One in ten rule
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In statistics, the one in ten rule is a rule of thumb for how many predictors can be derived from data when doing regression analysis (in particular proportional hazards models) without risk of overfitting. The rule states that one predictive variable can be studied for every ten events.
For example, if a sample of 200 patients are studied and 20 patients die during the study, only two pre-specified predictors can reliably be fitted to the total data. If more are fitted, overfitting is likely and the results will not predict well outside the training data. It is not uncommon to see the 1:10 rule violated in fields with many variables (e.g. gene expression studies in cancer), decreasing the confidence in reported findings.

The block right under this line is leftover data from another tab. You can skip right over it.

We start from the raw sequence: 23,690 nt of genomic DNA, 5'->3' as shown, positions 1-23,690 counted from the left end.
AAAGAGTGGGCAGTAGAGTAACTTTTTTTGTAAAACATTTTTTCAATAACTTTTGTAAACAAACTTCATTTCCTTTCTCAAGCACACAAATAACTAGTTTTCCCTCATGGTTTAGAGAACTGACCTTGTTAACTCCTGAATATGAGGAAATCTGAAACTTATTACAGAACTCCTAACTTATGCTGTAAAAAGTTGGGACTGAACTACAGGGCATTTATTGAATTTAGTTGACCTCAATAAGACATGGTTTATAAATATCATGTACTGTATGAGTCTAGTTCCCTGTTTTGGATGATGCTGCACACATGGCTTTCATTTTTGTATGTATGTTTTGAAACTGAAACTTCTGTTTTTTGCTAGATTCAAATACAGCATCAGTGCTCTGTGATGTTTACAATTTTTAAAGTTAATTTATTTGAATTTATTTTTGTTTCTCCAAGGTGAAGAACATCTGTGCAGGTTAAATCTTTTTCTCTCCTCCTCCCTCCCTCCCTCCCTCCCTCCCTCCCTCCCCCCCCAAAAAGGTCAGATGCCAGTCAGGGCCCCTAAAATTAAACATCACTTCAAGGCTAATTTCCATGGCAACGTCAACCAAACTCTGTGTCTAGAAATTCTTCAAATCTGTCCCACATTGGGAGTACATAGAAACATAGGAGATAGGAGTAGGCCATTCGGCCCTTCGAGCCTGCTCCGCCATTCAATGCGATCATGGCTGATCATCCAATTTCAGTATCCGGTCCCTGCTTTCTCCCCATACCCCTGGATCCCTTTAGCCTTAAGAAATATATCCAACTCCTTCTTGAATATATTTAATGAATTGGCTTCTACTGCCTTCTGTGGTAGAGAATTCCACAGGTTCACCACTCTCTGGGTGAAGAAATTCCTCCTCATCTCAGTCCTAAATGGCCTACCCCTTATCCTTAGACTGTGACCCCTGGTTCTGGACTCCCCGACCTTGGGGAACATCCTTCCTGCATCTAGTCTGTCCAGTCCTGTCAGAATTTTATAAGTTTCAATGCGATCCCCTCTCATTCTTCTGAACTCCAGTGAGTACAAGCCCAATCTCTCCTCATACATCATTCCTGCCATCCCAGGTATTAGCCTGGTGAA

The one in ten rule is a minimum; a "one in 20 rule" has been suggested, indicating the need for shrinkage of regression coefficients, and a "one in 50 rule" for stepwise selection with the default p-value of 5%.
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